This article was published in Australian Dictionary of Biography, Volume 9, (MUP), 1983
Lindsay Bernard Hall (1859-1935), artist, teacher and gallery director, was born on 28 December 1859 at Garston, Liverpool, England, son of Lindsay Hall, a broker of Scottish descent, and his wife Emily Margaret, née Brugheer Herrmann. Bernard was brought up in an affluent, well-educated, cultured circle. He was educated at Kensington Grammar School, London, and Cheltenham College.
Hall was very musical but decided upon art as a career. In 1874 he began four years at the School of Design (Royal College of Art), South Kensington, under the French-trained Edward Poynter who stressed drawing skills, especially nude studies. Hall's choice of continental postgraduate study after he had gained his teacher's certificate reflected his respect for technical skill. Throughout his life he was to prize craftsmanship, technical understanding and manual skill very highly, believing that individuality could never be taught but that, if it were already there, it would develop naturally in an artist's work. In Antwerp he studied under the Belgian master Charles Verlat, renowned for his history paintings, portraits and animal studies. Verlat was a leader in the revival of interest in the graphic arts in Antwerp and this may have been where Hall gained his strong interest in graphic art. In Munich he studied under Professor Ludwig von Loefftz, a history and landscape artist; and at this period the famous Karl von Piloty was director of the Munich academy. A studentship under von Piloty, a remarkable teacher, forms a link between Hall and his predecessor at the National Gallery of Victoria, George Frederick Folingsby.
In 1882 Hall returned to London where he worked as a painter and black and white artist for the illustrated press. In 1883 his first picture was accepted by the Royal Academy where he subsequently had works hung several times. Others, mainly portrait and genre studies, were exhibited with the Society of British Artists. He was a foundation member of the New English Art Club, formed in 1886, but seems not to have kept up the association.
On Folingsby's death in 1891 Hall was appointed director of the National Gallery of Victoria and head of the Art School. He arrived in Melbourne early in 1892.
Hall was also expected 'to advise the Trustees in regard to the purchase of works of Art'. This proved a thorny task. No guide-lines were set and although his first recommendations were accepted Hall was increasingly frustrated by the lack of an overall purchasing policy for the gallery and by the prevailing low aesthetic standards. In 1900 he submitted a report to the trustees on a future purchasing policy. Although this was initially received with hostility it was a major factor in changing the trustees' attitude; in 1905 he was appointed first Felton Bequest buyer and was sent to Europe.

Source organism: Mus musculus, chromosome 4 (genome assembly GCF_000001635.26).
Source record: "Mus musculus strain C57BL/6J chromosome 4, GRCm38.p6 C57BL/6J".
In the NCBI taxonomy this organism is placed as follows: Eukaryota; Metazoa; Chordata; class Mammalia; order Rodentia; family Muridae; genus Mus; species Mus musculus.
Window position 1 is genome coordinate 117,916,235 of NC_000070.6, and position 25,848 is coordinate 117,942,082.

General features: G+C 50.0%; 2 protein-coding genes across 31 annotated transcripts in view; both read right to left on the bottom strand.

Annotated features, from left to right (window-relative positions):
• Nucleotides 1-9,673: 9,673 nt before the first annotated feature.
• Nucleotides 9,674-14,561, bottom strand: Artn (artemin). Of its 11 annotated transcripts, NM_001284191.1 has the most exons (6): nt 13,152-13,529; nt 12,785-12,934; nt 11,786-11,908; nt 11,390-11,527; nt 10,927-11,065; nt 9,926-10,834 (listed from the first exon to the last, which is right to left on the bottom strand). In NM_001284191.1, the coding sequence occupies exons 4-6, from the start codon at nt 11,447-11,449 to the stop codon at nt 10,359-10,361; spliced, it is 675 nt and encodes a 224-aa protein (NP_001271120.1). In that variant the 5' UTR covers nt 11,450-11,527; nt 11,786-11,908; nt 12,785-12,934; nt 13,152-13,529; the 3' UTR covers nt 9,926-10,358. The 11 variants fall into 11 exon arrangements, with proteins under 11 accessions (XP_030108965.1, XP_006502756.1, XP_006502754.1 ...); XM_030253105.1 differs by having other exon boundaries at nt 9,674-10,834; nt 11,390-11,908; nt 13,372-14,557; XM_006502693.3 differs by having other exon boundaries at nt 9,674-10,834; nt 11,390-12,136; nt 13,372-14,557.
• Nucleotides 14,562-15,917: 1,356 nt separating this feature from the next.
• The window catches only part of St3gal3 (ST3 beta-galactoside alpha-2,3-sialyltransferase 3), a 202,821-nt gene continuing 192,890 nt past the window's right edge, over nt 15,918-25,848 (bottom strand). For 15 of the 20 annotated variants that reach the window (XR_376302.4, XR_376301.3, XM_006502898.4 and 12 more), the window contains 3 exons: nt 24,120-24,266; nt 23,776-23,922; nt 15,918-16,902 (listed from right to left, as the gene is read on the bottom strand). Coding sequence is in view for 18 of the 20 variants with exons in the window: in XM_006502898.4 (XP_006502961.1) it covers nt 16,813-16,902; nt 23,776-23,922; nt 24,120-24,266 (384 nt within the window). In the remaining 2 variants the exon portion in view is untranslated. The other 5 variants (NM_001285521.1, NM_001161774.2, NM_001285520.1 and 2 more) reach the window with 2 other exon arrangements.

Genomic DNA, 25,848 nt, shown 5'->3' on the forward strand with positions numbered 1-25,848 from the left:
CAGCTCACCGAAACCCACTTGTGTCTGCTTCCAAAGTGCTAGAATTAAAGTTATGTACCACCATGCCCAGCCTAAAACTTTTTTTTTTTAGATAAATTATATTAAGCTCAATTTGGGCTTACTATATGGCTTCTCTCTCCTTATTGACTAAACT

Hall brought high standards of aesthetic merit and craftsmanship to the Melbourne artistic community. One of his most famous phrases was that there was no immorality in art other than faulty or bad technique—a belief that places him firmly in the context of aesthetic London of the 1880s and 1890s. He was strong minded and sure of his own judgement. Many of his purchases for the Felton Bequest such as the J. M. W. Turner 'Okehampton', Rodin's 'Minerve sans Casque' and bust of Jean Paul Laurens, and Pissarro's 'Boulevard Montmartre', all purchased on the 1905 trip, and the Rembrandt 'Two Philosophers' which he acquired in 1934, are among the great treasures of the National Gallery of Victoria.
As a teacher Hall left unchanged much of what Folingsby had initiated. He continued to teach the Munich system of highly structured pictures conceived tonally, working outwards from a dark background to a middle ground and then setting silvery lights and reflected highlights at crucial points on the plastic objects carefully built up within the illusory space. Not all his students agreed with his teaching, especially towards the end of his career, but important artists trained under him, including James Quinn, Hugh Ramsay, W. B. McInnes, Charles Wheeler and Margaret Preston. His own painting typifies his system and pays particular homage to Vermeer, Velasquez and Whistler. His preferred subjects were nudes and still life. Although his duties at the gallery left him little time, he did exhibit at times with the Victorian Artists' Society and hold one-man exhibitions which were respectfully, if not rapturously, received. He was described as dark, thin and reticent, always faultlessly dressed. Arnold Shore remembered him as 'upright in carriage, straight-laced, eagle-eyed, with hair cut “en brosse”'; his somewhat cold and reserved manner concealed a shy, sensitive nature.
On 18 December 1894 at St George's Church of England, Malvern, Hall had married Elsinore Mary Shuter, who died in 1901 leaving a son. On 16 April 1912 at Malvern he married Harriet Grace Thomson, a 27-year-old nurse. In February 1934 he went to London to take up the post of buyer of works of art for the gallery, but died on 14 February 1935, survived by his wife, two sons and a daughter.
Principal works by Hall in public collections include 'The Model', 'Coyness', 'The Marble Staircase', 'An Interior' (Art Gallery of New South Wales); 'Sleep', 'Processional', 'A Studio Party', 'The Giant Crab' (National Gallery of Victoria); and 'After Dinner', 'Still Life' (Art Gallery of South Australia).
Ann E. Galbally, 'Hall, Lindsay Bernard (1859–1935)', Australian Dictionary of Biography, National Centre of Biography, Australian National University, http://adb.anu.edu.au/biography/hall-lindsay-bernard-6528/text11209, published first in hardcopy 1983, accessed online 26 September 2016.
This article was first published in hardcopy in Australian Dictionary of Biography, Volume 9, (MUP), 1983